As of 18 February, no autochthonous Zika virus transmission has been reported in continental EU. ECDC is collecting data regarding imported cases through the media and official government communication lines. As of 18 February 2016, ECDC has recorded 113 imported cases in 14 EU/EEA countries: Austria (1), Denmark (1), Finland (2), France (18), Germany (20), Ireland (3), Italy (5), Malta (1), Netherlands (24), Portugal (6), Spain (23), Sweden (1), Slovenia (1) and the UK (7).
Thirty EU/EEA countries have issued travel advice for people travelling to Zika-affected areas. Of these, 26 have advised pregnant women to consider postponing travel to countries affected by the Zika epidemic.
Several Outermost EU regions continue to report autochthonous transmission.Martinique: From December 2015 to 17 February 2016, 6 050 suspected cases have been reported. This is an increase by 2 130 cases during the past two weeks. Due to the carnival season, not all general practices have been reporting during the past two weeks, thus the epidemic trend cannot be determined.French Guiana: From December 2015 to 17 February 2016, 889 suspected and laboratory confirmed cases have been reported. This is an increase by 360 cases during the past two weeks.Guadeloupe: As of 17 February 2016, there have been 246 suspected and laboratory confirmed cases have been reported. This is an increase by 134 cases since the last two weeks.St Martin: Seven laboratory confirmed cases have been reported as of 17 February, an increase by 6 cases since the last report on 4 February 2016.
Aruba: The first four confirmed cases of autochthonous Zika virus infection on the Island of Aruba was reported by the National Institute for Public Health and the Environment (RIVM) on 16 February. The cases include three local residents and a Dutch traveller visiting Aruba. In addition, seven imported cases from Zika-affected areas have been identified.Bonaire: The first confirmed case of autochthonous Zika virus infection on the Island of Bonaire was reported by the National Institute for Public Health and the Environment (RIVM) on 15 February.Curaçao: On 15 February 2016, media quoting the Ministry of Health reported 35 cases of Zika virus infection in the country.
Figure 1. Countries and territories with reported confirmed autochthonous cases of Zika virus infection in the past two months, as of 18 February 2016
Note: the map does not indicate the extent of the autochthonous transmission in the countries.
Figure 2. Countries and territories with reported confirmed autochthonous cases of Zika virus infection in the past nine months, as of 18 February 2016
Note: the map does not indicate the extent of the autochthonous transmission in the countries.
Update on the observed increase of congenital microcephaly and other central nervous system symptoms
According to the WHO situation report on Zika and potential complications published on 12 February 2016, six countries have reported an increase in the incidence of cases of microcephaly (Brazil) and Guillain-Barré syndrome (Brazil, French Polynesia, El Salvador, Venezuela, Colombia and Suriname) in conjunction with the Zika virus outbreak.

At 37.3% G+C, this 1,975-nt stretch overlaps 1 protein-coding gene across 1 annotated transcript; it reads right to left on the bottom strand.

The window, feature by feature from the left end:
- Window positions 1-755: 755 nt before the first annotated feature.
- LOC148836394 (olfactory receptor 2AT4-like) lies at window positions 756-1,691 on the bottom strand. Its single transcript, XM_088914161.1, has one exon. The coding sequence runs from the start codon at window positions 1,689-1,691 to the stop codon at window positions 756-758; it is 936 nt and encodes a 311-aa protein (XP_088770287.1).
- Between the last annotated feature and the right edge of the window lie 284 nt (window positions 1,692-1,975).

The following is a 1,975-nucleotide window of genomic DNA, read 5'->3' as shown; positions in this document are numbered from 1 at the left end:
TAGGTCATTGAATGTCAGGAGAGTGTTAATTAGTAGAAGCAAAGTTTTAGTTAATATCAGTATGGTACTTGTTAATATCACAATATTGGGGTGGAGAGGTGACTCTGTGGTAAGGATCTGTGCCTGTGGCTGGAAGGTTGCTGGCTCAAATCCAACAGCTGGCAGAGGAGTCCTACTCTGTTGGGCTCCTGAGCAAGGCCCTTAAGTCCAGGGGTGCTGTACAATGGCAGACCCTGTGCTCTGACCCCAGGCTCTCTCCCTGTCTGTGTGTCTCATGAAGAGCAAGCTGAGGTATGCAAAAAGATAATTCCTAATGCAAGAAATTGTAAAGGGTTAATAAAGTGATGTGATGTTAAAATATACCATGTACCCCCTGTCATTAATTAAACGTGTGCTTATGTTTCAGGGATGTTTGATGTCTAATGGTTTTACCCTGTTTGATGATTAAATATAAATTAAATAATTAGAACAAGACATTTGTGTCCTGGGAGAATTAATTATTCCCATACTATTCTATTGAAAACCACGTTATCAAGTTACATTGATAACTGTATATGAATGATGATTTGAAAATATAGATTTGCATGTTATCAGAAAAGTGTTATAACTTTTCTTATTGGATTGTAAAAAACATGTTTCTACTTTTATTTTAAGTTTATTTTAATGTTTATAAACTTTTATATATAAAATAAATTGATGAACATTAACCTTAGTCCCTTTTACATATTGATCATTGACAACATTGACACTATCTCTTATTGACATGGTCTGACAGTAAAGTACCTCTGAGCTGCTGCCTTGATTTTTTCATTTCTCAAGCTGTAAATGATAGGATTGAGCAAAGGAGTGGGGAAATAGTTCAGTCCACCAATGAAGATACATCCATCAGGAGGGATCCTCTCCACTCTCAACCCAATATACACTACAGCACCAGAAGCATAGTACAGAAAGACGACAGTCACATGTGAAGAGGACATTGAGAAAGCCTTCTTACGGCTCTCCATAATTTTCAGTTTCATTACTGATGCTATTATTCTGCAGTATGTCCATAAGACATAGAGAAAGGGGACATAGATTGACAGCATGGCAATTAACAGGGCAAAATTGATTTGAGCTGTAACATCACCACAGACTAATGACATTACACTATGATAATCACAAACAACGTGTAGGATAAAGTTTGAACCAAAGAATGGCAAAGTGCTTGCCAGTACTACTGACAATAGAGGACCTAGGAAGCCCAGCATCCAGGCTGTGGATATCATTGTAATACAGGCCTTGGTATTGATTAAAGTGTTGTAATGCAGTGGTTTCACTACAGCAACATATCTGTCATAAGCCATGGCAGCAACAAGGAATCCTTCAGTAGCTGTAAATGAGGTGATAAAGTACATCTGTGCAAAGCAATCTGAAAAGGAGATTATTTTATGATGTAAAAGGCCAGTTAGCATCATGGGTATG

Brazil: According to the Ministry of Health, there have been 5 280 cases of microcephaly notified to date in Brazil. Of these, 3 174 cases (60.1%) were reported in 2015 and 2 106 (39.9%) in 2016. As of 13 February 2016, 508 cases of microcephaly have been confirmed to have microcephaly and/or other central nervous system findings suggestive of congenital infection. According to a previous update from the Ministry of Health in Brazil, as of 6 February, of the 462 cases confirmed to have microcephaly cases, 41 (8.9%) had a laboratory confirmed Zika virus infection. Across the country, 3 935 suspected cases of microcephaly remain under investigation.
There have been 108 intrauterine or neonatal deaths reported among children notified to have microcephaly and/or central nervous system malformations. Of these, 27 cases were investigated and confirmed to have microcephaly and/or central nervous system malformations. Seventy cases are still under investigation and 11 cases have been discarded.
Additional information may be found in the latest ECDC Risk Assessment.
ECDC Zika epidemic rapid risk assessment includes updated risk classification approach
4 Apr 2017 - The latest update of ECDC’s rapid risk assessment on the Zika epidemic includes an assessment of the level of risk for travellers based on an adaptation of the WHO interim guidance on the Zika virus country classification scheme and the recent epidemiological and scientific information.
Recent scientific findings based on literature reviewed after the ninth update of the ECDC Rapid Risk Assessment on Zika virus infection (19 October to 27 January 2017)
6 Feb 2017 - This scientific advance presents relevant scientific literature and outlines the main findings from Zika virus research published between 19 October 2016